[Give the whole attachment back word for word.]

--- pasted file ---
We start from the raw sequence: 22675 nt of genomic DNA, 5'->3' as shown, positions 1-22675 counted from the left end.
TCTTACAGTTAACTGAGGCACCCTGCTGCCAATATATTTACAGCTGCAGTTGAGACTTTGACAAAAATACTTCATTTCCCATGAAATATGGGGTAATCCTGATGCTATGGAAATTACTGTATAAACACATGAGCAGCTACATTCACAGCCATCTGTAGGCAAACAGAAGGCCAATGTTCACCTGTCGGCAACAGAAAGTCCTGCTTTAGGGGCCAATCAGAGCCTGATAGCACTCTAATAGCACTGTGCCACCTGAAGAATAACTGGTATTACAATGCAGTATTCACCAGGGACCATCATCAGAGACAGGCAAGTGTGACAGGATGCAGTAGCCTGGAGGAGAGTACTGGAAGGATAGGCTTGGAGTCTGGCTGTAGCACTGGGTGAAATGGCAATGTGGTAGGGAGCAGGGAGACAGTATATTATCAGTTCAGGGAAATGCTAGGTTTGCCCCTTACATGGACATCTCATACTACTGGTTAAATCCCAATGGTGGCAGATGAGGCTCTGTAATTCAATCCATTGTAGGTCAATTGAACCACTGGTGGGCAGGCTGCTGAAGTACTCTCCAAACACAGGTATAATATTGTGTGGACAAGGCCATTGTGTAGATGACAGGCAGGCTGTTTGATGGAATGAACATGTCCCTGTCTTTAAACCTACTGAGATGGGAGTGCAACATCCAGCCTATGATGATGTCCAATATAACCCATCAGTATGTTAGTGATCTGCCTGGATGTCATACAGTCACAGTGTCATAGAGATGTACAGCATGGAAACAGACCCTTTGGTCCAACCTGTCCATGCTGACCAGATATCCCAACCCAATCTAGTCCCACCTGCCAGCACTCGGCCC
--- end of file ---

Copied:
We start from the raw sequence: 22675 nt of genomic DNA, 5'->3' as shown, positions 1-22675 counted from the left end.
TCTTACAGTTAACTGAGGCACCCTGCTGCCAATATATTTACAGCTGCAGTTGAGACTTTGACAAAAATACTTCATTTCCCATGAAATATGGGGTAATCCTGATGCTATGGAAATTACTGTATAAACACATGAGCAGCTACATTCACAGCCATCTGTAGGCAAACAGAAGGCCAATGTTCACCTGTCGGCAACAGAAAGTCCTGCTTTAGGGGCCAATCAGAGCCTGATAGCACTCTAATAGCACTGTGCCACCTGAAGAATAACTGGTATTACAATGCAGTATTCACCAGGGACCATCATCAGAGACAGGCAAGTGTGACAGGATGCAGTAGCCTGGAGGAGAGTACTGGAAGGATAGGCTTGGAGTCTGGCTGTAGCACTGGGTGAAATGGCAATGTGGTAGGGAGCAGGGAGACAGTATATTATCAGTTCAGGGAAATGCTAGGTTTGCCCCTTACATGGACATCTCATACTACTGGTTAAATCCCAATGGTGGCAGATGAGGCTCTGTAATTCAATCCATTGTAGGTCAATTGAACCACTGGTGGGCAGGCTGCTGAAGTACTCTCCAAACACAGGTATAATATTGTGTGGACAAGGCCATTGTGTAGATGACAGGCAGGCTGTTTGATGGAATGAACATGTCCCTGTCTTTAAACCTACTGAGATGGGAGTGCAACATCCAGCCTATGATGATGTCCAATATAACCCATCAGTATGTTAGTGATCTGCCTGGATGTCATACAGTCACAGTGTCATAGAGATGTACAGCATGGAAACAGACCCTTTGGTCCAACCTGTCCATGCTGACCAGATATCCCAACCCAATCTAGTCCCACCTGCCAGCACTCGGCCC